‘A remarkable human’: Rev. Samuel Williams Jr inspires community

Published 11:33 am Sunday, April 28, 2024

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When you look back over the Civil Rights movement, over everything from Brown v. Board of Education to the events 10, 15 years later in Farmville, the story is incomplete without mentioning Rev. Samuel Williams Jr. 

Father. Pastor. Teacher. Historian. Activist. The words and actions of Rev. Williams has inspired generations of men and women in Farmville, from those who listened to his sermons to those who asked questions about the town’s history and others who walked with and were arrested with him in the fight for civil rights. 

“The word I use to describe Rev. Williams is ever present,” said Moton Museum Director Cainan Townsend. “(He is) a pillar in this community. A remarkable human, a remarkable reverend, minister, an activist. You name it, no matter how bad things have been or are at present, he’d never hesitate to loudly sing the words ‘We shall overcome someday,’ meaning every single word every time he sang it.” 

The work of Rev. Samuel Williams Jr.

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One word that keeps coming up in regards to Rev. Williams is history maker and if you look back over decades of Farmville’s existence, past and present, you’ll see that’s true. Think back to July 28, 1963. Rev. J. Samuel Williams Jr. had, along with Rev. Goodwin Douglas, organized the latest in a series of student civil rights demonstrations in town, bringing almost 500 people together. The goal on that July morning was to integrate downtown churches. 

Rev. Williams was standing with a group on the steps of Farmville Baptist Church, praying and singing hymns. One portion of the group made it inside of Johns Memorial Episcopal Church, where they sat with then-Longwood University Dean Dr. C.G. Gordon Moss. Another portion of the group tried to worship at Farmville United Methodist Church and was rejected. After trying and being rejected again at Farmville Baptist Church, the group started to pray and sing hymns on the church steps. They were arrested and charged with “disturbing the public worship of God”, the first time that had happened after a “kneel-in” in the South. 

“I felt hurt we were being arrested, to prevent us from worshiping God,” Williams said in a 2017 discussion with East Rockingham High School students. “Singing, praying, listening to the message, just like the people inside were doing. I saw that as a great contradiction there. We didn’t know what to expect but it was something we had to do. You never know how it’s going to end up, but you have to be brave enough to do it.” 

Rev. Samuel Williams Jr.

Protestors stand in front of a downtown Farmville church, in support of integrated worship.

His actions echo his words

And time and again, you see Rev. Williams’ own actions echoing those words. More than a decade before the protest at Farmville Baptist, Williams took part in the April 23, 1951 student strike at Robert Russa Moton High, alongside Barbara Rose Johns and other classmates.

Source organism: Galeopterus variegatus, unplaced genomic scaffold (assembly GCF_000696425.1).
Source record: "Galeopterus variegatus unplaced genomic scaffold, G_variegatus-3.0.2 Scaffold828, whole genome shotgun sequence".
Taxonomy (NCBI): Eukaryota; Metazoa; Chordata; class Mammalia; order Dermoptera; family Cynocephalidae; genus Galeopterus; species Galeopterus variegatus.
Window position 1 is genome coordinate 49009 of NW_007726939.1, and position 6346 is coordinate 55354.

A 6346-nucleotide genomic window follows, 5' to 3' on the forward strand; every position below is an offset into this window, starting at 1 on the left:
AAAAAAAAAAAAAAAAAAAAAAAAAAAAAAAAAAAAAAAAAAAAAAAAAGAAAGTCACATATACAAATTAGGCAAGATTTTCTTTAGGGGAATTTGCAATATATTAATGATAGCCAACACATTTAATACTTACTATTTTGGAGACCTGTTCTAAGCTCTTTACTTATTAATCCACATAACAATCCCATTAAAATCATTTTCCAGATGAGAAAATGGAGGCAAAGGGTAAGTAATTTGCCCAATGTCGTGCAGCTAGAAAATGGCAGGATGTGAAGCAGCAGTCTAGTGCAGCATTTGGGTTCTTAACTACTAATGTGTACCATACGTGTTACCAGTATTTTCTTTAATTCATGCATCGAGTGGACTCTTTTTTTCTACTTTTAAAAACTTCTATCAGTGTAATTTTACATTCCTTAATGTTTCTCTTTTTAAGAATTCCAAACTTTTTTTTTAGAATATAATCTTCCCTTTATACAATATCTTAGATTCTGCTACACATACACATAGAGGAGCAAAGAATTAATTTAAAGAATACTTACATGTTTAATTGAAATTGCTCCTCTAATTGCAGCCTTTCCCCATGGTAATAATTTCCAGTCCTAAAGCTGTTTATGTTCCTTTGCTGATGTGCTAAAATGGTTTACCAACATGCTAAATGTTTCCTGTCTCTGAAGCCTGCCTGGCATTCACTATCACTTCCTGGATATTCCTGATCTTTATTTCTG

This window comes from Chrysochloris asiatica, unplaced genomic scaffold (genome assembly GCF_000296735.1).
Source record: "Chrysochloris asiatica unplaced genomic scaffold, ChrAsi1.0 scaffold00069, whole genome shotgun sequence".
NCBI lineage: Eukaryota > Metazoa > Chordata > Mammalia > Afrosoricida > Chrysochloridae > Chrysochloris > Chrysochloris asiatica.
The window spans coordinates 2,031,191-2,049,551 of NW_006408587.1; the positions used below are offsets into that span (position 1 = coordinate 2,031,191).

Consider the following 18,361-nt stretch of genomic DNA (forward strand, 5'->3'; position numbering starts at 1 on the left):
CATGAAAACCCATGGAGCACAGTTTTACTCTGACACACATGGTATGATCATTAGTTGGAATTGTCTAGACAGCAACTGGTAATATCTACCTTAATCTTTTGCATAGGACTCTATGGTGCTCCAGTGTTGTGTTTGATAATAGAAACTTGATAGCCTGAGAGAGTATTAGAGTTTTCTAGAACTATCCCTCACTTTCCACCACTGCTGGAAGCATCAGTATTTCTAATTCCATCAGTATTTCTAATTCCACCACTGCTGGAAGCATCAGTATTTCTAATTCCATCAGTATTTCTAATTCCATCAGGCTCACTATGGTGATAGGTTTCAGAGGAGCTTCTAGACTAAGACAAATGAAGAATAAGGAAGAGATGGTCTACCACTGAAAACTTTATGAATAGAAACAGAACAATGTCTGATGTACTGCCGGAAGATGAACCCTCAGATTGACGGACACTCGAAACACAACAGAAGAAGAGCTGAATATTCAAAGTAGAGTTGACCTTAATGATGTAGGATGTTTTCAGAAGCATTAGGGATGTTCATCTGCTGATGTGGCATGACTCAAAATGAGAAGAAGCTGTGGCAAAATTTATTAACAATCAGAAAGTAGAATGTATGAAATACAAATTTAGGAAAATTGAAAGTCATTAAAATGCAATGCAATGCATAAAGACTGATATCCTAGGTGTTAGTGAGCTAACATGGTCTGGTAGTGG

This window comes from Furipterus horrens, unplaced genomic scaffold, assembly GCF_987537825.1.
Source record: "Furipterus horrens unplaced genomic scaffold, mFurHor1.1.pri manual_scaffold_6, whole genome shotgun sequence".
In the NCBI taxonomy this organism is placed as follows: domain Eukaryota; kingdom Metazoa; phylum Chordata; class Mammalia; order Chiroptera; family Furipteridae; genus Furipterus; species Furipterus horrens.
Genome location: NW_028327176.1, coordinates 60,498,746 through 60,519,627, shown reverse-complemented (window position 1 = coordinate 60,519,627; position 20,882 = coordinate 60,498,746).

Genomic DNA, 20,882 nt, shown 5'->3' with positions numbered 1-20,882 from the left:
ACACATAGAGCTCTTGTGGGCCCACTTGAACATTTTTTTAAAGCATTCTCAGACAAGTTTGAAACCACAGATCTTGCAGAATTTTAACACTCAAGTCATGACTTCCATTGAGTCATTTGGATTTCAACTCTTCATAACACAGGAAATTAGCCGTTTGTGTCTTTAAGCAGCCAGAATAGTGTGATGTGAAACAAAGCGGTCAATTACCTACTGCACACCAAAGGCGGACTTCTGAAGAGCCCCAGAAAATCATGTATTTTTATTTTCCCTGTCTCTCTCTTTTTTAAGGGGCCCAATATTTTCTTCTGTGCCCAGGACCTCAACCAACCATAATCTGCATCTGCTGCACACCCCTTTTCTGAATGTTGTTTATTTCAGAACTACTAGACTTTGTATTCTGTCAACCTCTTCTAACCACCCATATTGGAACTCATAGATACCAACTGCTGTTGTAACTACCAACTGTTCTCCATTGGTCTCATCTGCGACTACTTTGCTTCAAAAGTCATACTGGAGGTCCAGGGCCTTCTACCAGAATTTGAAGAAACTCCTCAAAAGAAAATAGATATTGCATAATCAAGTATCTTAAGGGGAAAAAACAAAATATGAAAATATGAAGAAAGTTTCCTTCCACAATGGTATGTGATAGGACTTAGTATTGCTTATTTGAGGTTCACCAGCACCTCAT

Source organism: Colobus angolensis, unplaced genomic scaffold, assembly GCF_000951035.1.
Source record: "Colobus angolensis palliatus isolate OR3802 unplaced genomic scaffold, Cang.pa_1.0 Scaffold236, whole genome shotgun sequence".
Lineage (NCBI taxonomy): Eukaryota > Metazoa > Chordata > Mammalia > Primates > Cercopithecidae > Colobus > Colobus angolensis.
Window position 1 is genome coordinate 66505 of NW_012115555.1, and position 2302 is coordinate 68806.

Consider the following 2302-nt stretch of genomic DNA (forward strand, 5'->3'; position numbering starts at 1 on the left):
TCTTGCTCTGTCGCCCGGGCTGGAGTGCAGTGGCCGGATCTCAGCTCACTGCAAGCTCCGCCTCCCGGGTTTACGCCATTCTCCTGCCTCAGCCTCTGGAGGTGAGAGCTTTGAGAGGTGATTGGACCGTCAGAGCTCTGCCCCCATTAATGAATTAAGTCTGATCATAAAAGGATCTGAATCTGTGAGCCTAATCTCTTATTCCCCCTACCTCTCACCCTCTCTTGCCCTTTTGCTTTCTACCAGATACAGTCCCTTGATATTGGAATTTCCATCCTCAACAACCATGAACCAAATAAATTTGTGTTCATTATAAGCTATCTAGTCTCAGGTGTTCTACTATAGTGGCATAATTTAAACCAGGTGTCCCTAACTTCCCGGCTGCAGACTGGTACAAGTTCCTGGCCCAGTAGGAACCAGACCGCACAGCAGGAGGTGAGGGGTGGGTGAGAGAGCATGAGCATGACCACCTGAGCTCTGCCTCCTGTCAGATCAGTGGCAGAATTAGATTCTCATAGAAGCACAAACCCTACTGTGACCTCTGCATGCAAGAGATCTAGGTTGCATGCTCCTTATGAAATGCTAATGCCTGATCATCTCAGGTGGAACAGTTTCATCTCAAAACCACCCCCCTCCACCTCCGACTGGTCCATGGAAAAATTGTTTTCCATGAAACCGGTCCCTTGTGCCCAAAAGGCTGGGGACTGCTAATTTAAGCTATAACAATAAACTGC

Moton High was the first free-standing segregated high school for African-American students in Prince Edward County. Originally built in 1939, its max capacity was to hold exactly 180 students, but had over 477. As such, there was overcrowding in the classrooms, along with subpar conditions and hand-me-down education materials. 

In a 2016 interview with The Herald, Williams described his time at Moton High School as being challenging and dark.

“We were trying to find our way out of academic darkness,” Williams said, adding the students wanted to “(find) a way out of stereotypes.”

‘The Lord holds them by the hand’

Through the years, Rev. Williams has served in a number of other roles in Farmville. 

“We know that he was the historian of our community,” said James Ghee, President of the Prince Edward County NAACP. “We know that his preaching has been outstanding throughout his career. The impact he’s had on our community is unbelievable.” 

That impact also came as the pastor of three churches, including Levi Baptist, First Baptist and Beulah Baptist. And now, at age 90, he’s been back at Levi Baptist as the church’s senior pastor. He’s currently recovering, however, after recent health issues. 

In conversation, a biblical passage keeps popping up, in reference to Rev. Williams’ work. That would be Psalm 37: 23-24, which states “ The Lord directs the steps of the godly. He delights in every detail of their lives. Though they stumble, they will never fall, for the Lord holds them by the hand.” 

Throughout the years, the marches, the protests and calls to minister across the Farmville community, God directed Rev. Williams’ steps, community members say. And now that same direction falls on the rest of the community. 

Speaking back in December at the ceremony to rename Watkins Street to Williams Way in Rev. Williams’ honor, Townsend pointed out the challenge that Williams would have for those in the community. 

“And when you think about him, think about what he would be doing,” Townsend said. “What he would be doing is standing up for people who need it, pointing out injustice when he sees it and acting on it. And that’s what he would want you to do.”

Editor’s note: This is one of several stories in the April edition of Farmville the Magazine, which is focused on Barbara Rose Johns, Brown vs. Board of Education and the Civil Rights fight in Farmville. Copies of the magazine are available in Downtown Farmville shops.